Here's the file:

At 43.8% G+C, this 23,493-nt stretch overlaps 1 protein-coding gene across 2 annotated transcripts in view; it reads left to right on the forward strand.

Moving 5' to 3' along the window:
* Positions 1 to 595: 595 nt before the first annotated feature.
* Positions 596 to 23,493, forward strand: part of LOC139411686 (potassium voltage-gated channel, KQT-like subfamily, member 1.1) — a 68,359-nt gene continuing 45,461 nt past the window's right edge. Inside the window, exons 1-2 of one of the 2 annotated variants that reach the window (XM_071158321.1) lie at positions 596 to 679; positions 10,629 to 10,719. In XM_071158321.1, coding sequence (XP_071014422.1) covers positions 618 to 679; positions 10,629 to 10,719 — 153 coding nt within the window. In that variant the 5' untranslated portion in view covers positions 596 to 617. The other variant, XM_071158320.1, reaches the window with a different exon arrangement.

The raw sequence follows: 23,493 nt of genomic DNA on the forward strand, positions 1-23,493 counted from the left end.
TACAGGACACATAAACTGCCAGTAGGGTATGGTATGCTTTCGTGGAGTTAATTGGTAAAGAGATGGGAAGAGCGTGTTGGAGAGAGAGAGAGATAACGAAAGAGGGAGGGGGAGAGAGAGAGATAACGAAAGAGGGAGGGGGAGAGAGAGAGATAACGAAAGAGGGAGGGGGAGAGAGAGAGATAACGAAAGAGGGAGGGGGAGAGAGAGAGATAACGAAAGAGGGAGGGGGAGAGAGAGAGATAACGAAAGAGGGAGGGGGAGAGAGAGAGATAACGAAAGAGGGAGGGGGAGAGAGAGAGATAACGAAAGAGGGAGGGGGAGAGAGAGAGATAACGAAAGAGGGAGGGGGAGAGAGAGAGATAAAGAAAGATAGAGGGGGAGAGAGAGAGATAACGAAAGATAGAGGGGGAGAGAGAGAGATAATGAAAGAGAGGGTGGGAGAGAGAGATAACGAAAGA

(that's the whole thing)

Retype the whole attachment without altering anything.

At 43.8% G+C, this 23,493-nt stretch overlaps 1 protein-coding gene across 2 annotated transcripts in view; it reads left to right on the forward strand.

Moving 5' to 3' along the window:
* Positions 1 to 595: 595 nt before the first annotated feature.
* Positions 596 to 23,493, forward strand: part of LOC139411686 (potassium voltage-gated channel, KQT-like subfamily, member 1.1) — a 68,359-nt gene continuing 45,461 nt past the window's right edge. Inside the window, exons 1-2 of one of the 2 annotated variants that reach the window (XM_071158321.1) lie at positions 596 to 679; positions 10,629 to 10,719. In XM_071158321.1, coding sequence (XP_071014422.1) covers positions 618 to 679; positions 10,629 to 10,719 — 153 coding nt within the window. In that variant the 5' untranslated portion in view covers positions 596 to 617. The other variant, XM_071158320.1, reaches the window with a different exon arrangement.

The raw sequence follows: 23,493 nt of genomic DNA on the forward strand, positions 1-23,493 counted from the left end.
TACAGGACACATAAACTGCCAGTAGGGTATGGTATGCTTTCGTGGAGTTAATTGGTAAAGAGATGGGAAGAGCGTGTTGGAGAGAGAGAGAGATAACGAAAGAGGGAGGGGGAGAGAGAGAGATAACGAAAGAGGGAGGGGGAGAGAGAGAGATAACGAAAGAGGGAGGGGGAGAGAGAGAGATAACGAAAGAGGGAGGGGGAGAGAGAGAGATAACGAAAGAGGGAGGGGGAGAGAGAGAGATAACGAAAGAGGGAGGGGGAGAGAGAGAGATAACGAAAGAGGGAGGGGGAGAGAGAGAGATAACGAAAGAGGGAGGGGGAGAGAGAGAGATAACGAAAGAGGGAGGGGGAGAGAGAGAGATAAAGAAAGATAGAGGGGGAGAGAGAGAGATAACGAAAGATAGAGGGGGAGAGAGAGAGATAATGAAAGAGAGGGTGGGAGAGAGAGATAACGAAAGA